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Fantastical Creatures of Greco-Roman Mythology: Ophiotaurus

Ah, monsters. Who doesn’t love a good, unique monster now and then? As great as it is to read about another dragon or giant spider, there’s something special about a hero encountering a strange, unknown creature that adds both tension and wonder to a story.

That said, coming up with a monster that’s “different” can be quite difficult—and even visualizing a writer’s description can be a challenge as a reader—but conveniently, the Greeks and Romans left behind a diverse assortment of creatures and monsters for us to draw on.

Many of these have been “lost” to time—some in favour of the more popular monsters, some more literally—so if you’re just joining us here in the new year, this series is designed to introduce writers and readers to some of the fantastic creatures from Classical mythology that have parallels (or derivatives) in today’s modern fantasy literature.

Unlike many of the other creatures we’ve looked at in the past, today’s monster discussion will be unusually brief. Why? Because there is, quite literally, only one known reference to this monster in Classical literature.

Ophiotaurus (mosaic)

It Doesn’t Moo

Ophiotaurus, literally meaning “serpent-bull,” is one of those Classical creatures whose name provides a basic description of what it is—part bull, and part serpent. The front of the monster is the black bull half, and as we’ve commonly seen in Classical mythology, the back half is the serpent’s tail.

The sole reference we have to the Ophiotaurus is found in Ovid’s Fasti, a Roman poem written sometime between the 1st-century B.C. and A.D.:

“The Kite star Milvus … If you want to know what bestowed heaven on that bird: Saturnus was thrust from his realm by Jove. In anger he stirs the mighty Titanes to arms and seeks the assistance owed by fate. There was a shocking monster born of Mother Terra, a bull, whose back half was a serpent. Roaring Styx imprisoned it, warned by the three Parcae, in a black grove with a triple wall.”

Here, Ovid is explaining how the kite (bird) star Milvus came to his position in the sky. This apparently had something to do with the unfortunate Ophiotaurus, who seems to have done nothing wrong apart from being born.

But It Has Magical Guts

Ophiotaurus by ValchitsaAh, but when you’re born with magical intestines…things are different. People want to meet you. And also kill you.

Ovid’s reference to the creature goes on to describe how the monster’s entrails would grant magical powers to the person who burned them in a fire—but not just any powers. No, the Ophiotaurus’ guts would grant the power to defeat the gods.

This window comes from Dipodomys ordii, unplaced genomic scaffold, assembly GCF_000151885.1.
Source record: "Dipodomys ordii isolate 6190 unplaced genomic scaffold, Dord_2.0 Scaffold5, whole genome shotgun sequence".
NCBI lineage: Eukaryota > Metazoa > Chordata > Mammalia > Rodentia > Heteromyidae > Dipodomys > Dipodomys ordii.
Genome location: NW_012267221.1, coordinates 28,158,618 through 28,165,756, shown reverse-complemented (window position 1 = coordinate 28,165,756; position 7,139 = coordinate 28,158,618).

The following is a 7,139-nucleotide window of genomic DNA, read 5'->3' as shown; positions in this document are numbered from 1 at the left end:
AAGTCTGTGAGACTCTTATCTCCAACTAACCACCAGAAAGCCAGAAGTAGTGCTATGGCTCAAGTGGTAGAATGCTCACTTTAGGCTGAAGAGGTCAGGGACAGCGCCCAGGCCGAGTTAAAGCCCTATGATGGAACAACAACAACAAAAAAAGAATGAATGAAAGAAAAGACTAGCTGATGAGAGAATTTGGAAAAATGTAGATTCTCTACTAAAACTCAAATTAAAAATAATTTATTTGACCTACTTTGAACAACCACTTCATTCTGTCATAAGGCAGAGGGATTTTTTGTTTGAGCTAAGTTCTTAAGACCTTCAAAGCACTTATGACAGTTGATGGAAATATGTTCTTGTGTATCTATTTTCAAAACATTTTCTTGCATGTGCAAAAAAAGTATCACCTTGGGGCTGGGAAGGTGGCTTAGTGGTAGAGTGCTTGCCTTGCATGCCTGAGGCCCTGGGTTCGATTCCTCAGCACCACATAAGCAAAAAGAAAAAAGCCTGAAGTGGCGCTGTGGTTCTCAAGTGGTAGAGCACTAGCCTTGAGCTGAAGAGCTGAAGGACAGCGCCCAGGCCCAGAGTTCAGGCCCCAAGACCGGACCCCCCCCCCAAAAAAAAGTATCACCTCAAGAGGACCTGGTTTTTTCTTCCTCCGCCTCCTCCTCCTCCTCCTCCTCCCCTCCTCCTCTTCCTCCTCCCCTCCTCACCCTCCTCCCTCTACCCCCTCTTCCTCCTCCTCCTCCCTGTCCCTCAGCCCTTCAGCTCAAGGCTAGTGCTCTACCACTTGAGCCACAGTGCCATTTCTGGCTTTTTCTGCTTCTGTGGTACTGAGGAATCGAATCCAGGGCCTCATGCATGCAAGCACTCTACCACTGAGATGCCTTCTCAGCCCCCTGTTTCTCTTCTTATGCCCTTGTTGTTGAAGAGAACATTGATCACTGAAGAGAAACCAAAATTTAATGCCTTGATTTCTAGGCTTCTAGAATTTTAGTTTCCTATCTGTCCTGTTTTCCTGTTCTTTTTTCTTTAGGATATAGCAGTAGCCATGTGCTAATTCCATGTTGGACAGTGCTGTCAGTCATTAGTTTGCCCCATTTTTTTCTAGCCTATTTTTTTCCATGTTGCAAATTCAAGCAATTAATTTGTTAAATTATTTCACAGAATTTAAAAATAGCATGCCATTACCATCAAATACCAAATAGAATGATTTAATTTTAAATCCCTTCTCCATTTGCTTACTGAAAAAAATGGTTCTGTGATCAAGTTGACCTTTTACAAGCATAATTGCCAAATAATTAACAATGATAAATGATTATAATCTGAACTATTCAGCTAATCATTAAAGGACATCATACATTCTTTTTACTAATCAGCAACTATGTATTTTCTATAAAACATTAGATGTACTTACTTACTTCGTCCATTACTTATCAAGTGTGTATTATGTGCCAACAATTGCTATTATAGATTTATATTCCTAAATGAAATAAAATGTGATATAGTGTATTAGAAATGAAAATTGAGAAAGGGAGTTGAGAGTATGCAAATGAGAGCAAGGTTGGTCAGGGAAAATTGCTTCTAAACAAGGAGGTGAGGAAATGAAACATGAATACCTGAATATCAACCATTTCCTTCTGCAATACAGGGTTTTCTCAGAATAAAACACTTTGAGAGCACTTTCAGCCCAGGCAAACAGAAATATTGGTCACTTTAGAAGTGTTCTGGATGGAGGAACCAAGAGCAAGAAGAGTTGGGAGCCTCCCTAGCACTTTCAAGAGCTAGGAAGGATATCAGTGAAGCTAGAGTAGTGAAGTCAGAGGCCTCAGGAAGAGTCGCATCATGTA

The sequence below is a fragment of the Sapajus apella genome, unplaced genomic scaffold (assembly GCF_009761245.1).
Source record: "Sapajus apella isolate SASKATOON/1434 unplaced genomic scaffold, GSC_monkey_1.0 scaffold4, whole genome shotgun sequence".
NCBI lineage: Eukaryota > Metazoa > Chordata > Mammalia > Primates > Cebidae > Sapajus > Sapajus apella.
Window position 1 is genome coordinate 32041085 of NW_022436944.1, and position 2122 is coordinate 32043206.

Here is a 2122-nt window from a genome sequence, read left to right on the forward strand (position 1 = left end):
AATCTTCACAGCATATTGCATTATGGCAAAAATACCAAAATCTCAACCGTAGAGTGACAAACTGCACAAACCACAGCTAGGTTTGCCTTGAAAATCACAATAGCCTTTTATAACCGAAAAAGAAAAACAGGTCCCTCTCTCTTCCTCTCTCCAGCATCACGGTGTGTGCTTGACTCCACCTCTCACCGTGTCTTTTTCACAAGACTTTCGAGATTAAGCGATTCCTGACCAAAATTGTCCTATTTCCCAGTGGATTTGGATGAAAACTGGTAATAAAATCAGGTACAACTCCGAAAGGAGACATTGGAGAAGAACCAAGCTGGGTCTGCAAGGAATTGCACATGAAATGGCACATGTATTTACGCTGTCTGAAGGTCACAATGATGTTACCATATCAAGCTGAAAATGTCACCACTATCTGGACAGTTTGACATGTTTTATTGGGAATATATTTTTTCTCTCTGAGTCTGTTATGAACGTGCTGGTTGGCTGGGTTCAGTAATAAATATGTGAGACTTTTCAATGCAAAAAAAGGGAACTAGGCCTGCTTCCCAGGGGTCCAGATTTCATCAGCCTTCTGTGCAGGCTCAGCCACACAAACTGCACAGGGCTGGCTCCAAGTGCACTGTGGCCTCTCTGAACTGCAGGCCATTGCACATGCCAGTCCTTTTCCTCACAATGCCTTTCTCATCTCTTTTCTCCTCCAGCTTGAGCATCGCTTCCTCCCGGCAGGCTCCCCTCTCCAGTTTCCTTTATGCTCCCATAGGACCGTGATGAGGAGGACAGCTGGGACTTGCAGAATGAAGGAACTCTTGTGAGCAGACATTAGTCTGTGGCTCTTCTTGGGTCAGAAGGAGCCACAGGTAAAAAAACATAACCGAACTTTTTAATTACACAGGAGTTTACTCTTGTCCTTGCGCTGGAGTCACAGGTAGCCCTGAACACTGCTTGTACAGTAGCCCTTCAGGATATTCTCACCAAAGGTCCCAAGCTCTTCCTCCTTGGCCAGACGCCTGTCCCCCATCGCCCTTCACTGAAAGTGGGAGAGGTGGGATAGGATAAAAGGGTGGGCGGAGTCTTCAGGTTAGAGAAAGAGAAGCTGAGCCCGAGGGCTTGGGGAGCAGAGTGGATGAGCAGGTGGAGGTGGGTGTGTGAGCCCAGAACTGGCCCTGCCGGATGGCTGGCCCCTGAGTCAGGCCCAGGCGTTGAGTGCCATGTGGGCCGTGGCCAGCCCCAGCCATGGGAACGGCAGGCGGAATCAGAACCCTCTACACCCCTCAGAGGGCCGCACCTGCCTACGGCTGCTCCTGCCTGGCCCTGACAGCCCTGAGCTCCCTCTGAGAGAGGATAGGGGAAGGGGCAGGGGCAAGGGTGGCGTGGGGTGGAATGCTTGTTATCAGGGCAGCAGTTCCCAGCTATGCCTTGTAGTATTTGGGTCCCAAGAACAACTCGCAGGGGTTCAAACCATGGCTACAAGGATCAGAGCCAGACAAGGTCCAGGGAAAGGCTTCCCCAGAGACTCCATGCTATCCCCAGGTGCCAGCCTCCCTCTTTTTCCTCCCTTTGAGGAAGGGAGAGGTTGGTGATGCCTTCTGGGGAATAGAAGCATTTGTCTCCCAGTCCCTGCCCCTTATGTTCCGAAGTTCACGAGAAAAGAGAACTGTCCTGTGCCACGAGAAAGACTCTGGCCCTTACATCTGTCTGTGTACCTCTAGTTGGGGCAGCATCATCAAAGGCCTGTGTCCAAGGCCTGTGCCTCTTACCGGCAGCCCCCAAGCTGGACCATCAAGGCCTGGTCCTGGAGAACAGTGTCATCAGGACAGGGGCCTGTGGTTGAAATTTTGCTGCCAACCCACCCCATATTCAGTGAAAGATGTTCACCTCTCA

Which, all things considered, seems like a crappy power to be born with, since it immediately puts you in the line of fire for just about every single power-hungry hero or other god around:

“Whoever fed the bull’s guts to consuming flames was destined to defeat the eternal gods.”

And, of course, it was only a matter of time before someone made the attempt:

“Briareus slays it with an adamantine axe and prepares to feed the flames its innards. Jupiter commands the birds to grab them; the kite brought them to him and reached the stars on merit.”

In other words, even if you’ve killed a magical-intestine monster and plan to use its innards to defeat the gods…don’t mess with Zeus. Er, Jupiter. Same thing.

Roman Storyteller, Greek Story

Ophiotaurus by MO-ffieAs it turns out, the reference to the monster made by Ovid is likely drawn from part of a lost Greek epic, the Titanomachia (War of the Titans), within which the giant Aigaios (Latin: Aegaeon, called by his son’s name Briareus in Ovid’s reference) was an ally of the Titans and strove to defeat them.

Always a step ahead, Zeus sent an eagle (kite) to retrieve the Ophiotaurus’ entrails before they could be burned…and you probably know what happens next.

To make up for the monster’s, uh, “sacrifice,” it’s thought that the Ophiotaurus was placed in the sky as a constellation—which actually means that later in history, the combined constellations of Taurus and Cetus were likely given a new designation.

The Unlucky Cow-Serpent

As far as we know, the Ophiotaurus did nothing to deserve being slaughtered, aside from being born. However, having the power to overthrow the gods is a rather significant ability, even if it means having to kill the monster to do so—truly, it’s a power that many heroes and villains desire, for different reasons, making this mysterious (and mostly lost to history) monster a viable option in a fantasy tale.

It’s the kind of monster whose mere existence is a test of someone’s true character. After all, if you had the power to defeat the gods…would you?

Title image by Valchitsa.

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  1. […] recent installment of Faith M. Broughan’s series on monsters in Greek mythology focuses on the Ophiotaurus. There is only one extant reference to this creature in all of Greco-Roman literature, but it does […]

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